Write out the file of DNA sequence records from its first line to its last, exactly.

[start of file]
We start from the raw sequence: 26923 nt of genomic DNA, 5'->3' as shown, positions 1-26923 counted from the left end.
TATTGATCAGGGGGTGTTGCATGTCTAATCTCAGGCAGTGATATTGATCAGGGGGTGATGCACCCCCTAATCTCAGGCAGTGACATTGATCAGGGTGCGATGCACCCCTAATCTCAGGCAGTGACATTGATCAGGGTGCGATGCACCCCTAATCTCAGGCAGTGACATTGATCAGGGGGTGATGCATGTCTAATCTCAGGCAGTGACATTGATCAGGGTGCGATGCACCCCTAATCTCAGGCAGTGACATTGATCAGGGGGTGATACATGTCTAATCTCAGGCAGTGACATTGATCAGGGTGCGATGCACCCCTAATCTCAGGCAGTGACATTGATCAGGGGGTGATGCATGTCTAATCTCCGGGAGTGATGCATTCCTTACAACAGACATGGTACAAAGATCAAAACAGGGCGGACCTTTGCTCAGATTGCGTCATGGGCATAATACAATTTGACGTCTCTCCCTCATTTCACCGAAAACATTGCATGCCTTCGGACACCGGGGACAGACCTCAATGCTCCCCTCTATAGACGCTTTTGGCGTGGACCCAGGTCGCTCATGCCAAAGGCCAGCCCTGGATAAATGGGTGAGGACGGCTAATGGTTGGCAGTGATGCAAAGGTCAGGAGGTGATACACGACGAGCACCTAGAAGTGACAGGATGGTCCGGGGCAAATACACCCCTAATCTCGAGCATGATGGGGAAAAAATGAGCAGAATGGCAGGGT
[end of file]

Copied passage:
We start from the raw sequence: 26923 nt of genomic DNA, 5'->3' as shown, positions 1-26923 counted from the left end.
TATTGATCAGGGGGTGTTGCATGTCTAATCTCAGGCAGTGATATTGATCAGGGGGTGATGCACCCCCTAATCTCAGGCAGTGACATTGATCAGGGTGCGATGCACCCCTAATCTCAGGCAGTGACATTGATCAGGGTGCGATGCACCCCTAATCTCAGGCAGTGACATTGATCAGGGGGTGATGCATGTCTAATCTCAGGCAGTGACATTGATCAGGGTGCGATGCACCCCTAATCTCAGGCAGTGACATTGATCAGGGGGTGATACATGTCTAATCTCAGGCAGTGACATTGATCAGGGTGCGATGCACCCCTAATCTCAGGCAGTGACATTGATCAGGGGGTGATGCATGTCTAATCTCCGGGAGTGATGCATTCCTTACAACAGACATGGTACAAAGATCAAAACAGGGCGGACCTTTGCTCAGATTGCGTCATGGGCATAATACAATTTGACGTCTCTCCCTCATTTCACCGAAAACATTGCATGCCTTCGGACACCGGGGACAGACCTCAATGCTCCCCTCTATAGACGCTTTTGGCGTGGACCCAGGTCGCTCATGCCAAAGGCCAGCCCTGGATAAATGGGTGAGGACGGCTAATGGTTGGCAGTGATGCAAAGGTCAGGAGGTGATACACGACGAGCACCTAGAAGTGACAGGATGGTCCGGGGCAAATACACCCCTAATCTCGAGCATGATGGGGAAAAAATGAGCAGAATGGCAGGGT